Gryphonage – an almost subconscious improvisation on paper, drawings akin to automatic writing. Since the time of Rembrandt, Italian Baroque caricaturists, and masters of French Rococo, such graphics have allowed for the creation of beautiful garlands of images. It helps the artist demonstrate the filigree changes of states, the capriccio of styles. Egor Koshelev is arguably the only master truly engaged in a dialogue with the most whimsical and intricate plots of ancient art. It is he who can reveal in these plots the intentions of the latest aesthetics of a cascade of changing images, from comics to NFT. At the exhibition at VLADEY Space gallery, Koshelev's graphic works enter into a dialogue with engravings by an artist of the Rococo period of the first half of the 18th century. The conversation will be conducted with the Englishman William Hogarth.
Hogarth was known as a troublemaker and eccentric. One of William Hogarth's engravings depicts an old man-Saturn (Time/Chronos). He leisurely smokes a pipe and blows smoke onto a darkening painting with an antique landscape. The scythe of Chronos-Saturn pierces the canvas in a completely barbaric manner. There is an urn with ashes next to the easel. The rugged old man-Chronos sits on a crumbling sculpture. Parts of it have decayed, and its face has turned into a skull. Unlike the future romantics who lived in the first half of the 18th century, Hogarth did not have reverence for the work of Time and ruins. "Time is not a great artist. It weakens everything it touches," Hogarth wrote in Greek on the upper board of the painting's frame. The Englishman did not deify ancient painting, darkened by the smoke of Time's pipe. He believed that fetishizing antiquity itself multiplies prejudices towards true beauty. He advocated learning from Nature and trusting oneself rather than relying on intoxicated authorities.
In 1753, in London, Hogarth published a treatise called "The Analysis of Beauty." In it, he formulated a universal law of beauty in the form of a general plastic idea: a serpentine line, resembling the symbol of the Ouroboros, enclosed within a transparent pyramid. Essentially, Hogarth discovered a key concept that is now understood as a precursor to the so-called generative art. In his treatise, he draws connections between everything and imposes the serpentine line on various concepts and forms, from the dance of the country dance to the rags of a beggar. In generative art, algorithms generate thousands of variations of images, guided by the limitations programmed into the system. Hogarth applied his crystal with the serpentine line to all objects in order to test their artistic validity.
In his graphics, Egor Koshelev seems to embrace the idea of connecting everything to everything else through the law of infinite variation, yet still adhering to the principles of strict artistic discipline. His gryphonage consists of flexible arabesques and grotesques, in which world culture blossoms within each other, akin to the ever-changing visions woven according to the recipes of Hogarth's sinuous "line of beauty." However, Egor Koshelev introduces a new emotion that the anti-romantic Hogarth was not familiar with. It is MELANCHOLY - a reverence for the very same old man with wings and a scythe, Chronos, whom the enlightenment-minded Englishman mocked in his engravings.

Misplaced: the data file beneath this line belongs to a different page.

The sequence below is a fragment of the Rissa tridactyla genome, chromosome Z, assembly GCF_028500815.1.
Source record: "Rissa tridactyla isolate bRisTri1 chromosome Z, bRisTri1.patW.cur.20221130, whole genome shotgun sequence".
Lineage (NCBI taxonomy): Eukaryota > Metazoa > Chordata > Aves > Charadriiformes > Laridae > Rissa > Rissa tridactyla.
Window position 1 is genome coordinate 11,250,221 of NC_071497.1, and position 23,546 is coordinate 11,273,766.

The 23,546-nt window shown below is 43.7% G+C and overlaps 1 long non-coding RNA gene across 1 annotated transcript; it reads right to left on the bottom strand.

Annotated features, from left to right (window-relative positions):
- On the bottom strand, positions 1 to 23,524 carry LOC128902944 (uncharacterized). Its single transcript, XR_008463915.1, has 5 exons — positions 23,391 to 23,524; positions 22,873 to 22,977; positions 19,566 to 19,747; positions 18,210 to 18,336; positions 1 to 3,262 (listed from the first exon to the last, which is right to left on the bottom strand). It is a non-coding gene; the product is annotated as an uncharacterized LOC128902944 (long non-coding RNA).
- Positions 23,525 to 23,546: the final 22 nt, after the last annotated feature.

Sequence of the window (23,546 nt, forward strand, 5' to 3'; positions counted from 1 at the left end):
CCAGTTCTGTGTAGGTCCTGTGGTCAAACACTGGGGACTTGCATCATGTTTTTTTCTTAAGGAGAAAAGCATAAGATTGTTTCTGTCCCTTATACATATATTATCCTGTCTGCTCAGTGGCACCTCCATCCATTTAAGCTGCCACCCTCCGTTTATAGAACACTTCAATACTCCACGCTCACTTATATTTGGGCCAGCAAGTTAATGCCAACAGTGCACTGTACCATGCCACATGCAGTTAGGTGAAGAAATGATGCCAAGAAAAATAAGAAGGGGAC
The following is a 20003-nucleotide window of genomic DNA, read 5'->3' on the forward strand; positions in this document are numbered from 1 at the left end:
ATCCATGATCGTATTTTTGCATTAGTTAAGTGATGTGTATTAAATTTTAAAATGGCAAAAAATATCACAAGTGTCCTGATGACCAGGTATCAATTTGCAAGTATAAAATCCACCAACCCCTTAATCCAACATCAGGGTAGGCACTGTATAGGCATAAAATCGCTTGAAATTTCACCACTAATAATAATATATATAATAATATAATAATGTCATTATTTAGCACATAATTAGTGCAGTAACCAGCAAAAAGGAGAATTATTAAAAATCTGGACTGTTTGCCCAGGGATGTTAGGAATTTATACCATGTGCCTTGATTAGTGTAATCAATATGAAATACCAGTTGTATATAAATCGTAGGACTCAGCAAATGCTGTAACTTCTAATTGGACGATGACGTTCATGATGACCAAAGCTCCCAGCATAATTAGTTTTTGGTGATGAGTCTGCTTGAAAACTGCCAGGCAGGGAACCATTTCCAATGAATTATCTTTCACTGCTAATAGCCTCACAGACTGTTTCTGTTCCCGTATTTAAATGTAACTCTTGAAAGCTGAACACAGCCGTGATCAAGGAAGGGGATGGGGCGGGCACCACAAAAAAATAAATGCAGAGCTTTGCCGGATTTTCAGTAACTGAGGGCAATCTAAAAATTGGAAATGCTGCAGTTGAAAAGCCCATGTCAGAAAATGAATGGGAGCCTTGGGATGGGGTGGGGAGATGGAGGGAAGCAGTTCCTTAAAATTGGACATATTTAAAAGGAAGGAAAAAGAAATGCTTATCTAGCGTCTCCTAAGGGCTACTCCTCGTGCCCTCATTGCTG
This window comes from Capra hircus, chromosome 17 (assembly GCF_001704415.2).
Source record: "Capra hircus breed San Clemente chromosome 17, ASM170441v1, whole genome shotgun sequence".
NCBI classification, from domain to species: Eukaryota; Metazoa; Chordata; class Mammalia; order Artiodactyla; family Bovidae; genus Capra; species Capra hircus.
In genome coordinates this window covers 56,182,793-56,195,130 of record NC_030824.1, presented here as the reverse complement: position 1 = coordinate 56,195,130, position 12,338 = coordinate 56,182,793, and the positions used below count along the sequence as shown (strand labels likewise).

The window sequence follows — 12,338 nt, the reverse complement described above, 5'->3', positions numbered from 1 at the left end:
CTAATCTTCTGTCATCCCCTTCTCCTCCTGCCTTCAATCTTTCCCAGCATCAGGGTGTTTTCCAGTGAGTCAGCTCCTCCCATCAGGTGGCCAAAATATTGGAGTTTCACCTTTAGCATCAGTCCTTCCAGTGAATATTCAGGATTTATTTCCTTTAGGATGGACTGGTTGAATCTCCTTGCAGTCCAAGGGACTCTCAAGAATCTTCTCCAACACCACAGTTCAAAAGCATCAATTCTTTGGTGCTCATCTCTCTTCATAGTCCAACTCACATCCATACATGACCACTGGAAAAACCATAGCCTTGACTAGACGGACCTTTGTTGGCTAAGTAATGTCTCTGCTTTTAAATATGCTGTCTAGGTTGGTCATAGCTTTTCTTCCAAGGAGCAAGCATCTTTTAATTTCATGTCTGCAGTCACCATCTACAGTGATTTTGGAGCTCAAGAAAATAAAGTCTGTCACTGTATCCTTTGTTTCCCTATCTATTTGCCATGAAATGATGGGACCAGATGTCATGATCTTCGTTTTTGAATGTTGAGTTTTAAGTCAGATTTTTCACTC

Hogarth loved the grotesque and eccentric and skillfully utilized them to create his pantomimic theater of daily life and morals. He had a remarkable ability to amuse the viewer with formal curiosities and logic glitches. He integrated these deformations into virtuosic arrangements of compositions, a cascade of those very flexible lines that became the formula for his aesthetic judgments. The heightened parody of Hogarth's work, noted by researcher Mikhail Herman, can be likened to the antics of a carnival barker, where sharp social commentary blends with timeless wisdom. Hogarth had a love for the theater and was friends with the English stage reformer David Garrick. He immortalized Garrick in his paintings and graphics.
In the art of William Hogarth, there was not the same realization of the general tragic nature of life with the theater of contorted infernal marionettes that Goya would later uncover in his phantasmagorias. Hogarth was a rational optimist and, in line with the ideas of the Enlightenment, believed that his satires and parodies would contribute to the creation of an ideal project of life, in which the serpentine line, soldered into a transparent pyramid, would serve as a universal key.
Egor Koshelev combines the generous parodic optimism of Hogarth with the deep romantic pessimism of Goya. His Chronos-Time doesn't just engage in petty vandalism, smoking on paintings and perching on cultural heritage objects. Time brings life to strange metamorphoses, where art images, known memes, become raw material for the processes of some unknown force. Van Gogh's sunflowers sprout with parasitic thistles. The Ostankino Tower becomes a relic of a vanished civilization, alongside the skulls of fossilized monstrous beings of colossal size. The clouds of smoke are not emitted from Saturn's pipe. They dissolve into the form of a vapor of an invisible person in a romantic grand dress, holding a sculpted portrait of Michelangelo in hand and a lemur leaping across the paintings. Time, with its ruins, becomes the ultimate ruler of this world, and its power is boundless. Hogarth's program of generative art, with its universal algorithm applied to all images of world culture, malfunctions. And this is a blessing. Therefore, the nervous, lonely, absent-minded humanist can live as they please, as long as they have the chance and the right to indulge in the whims of non-programmed order.
Curated by Sergey Khachaturov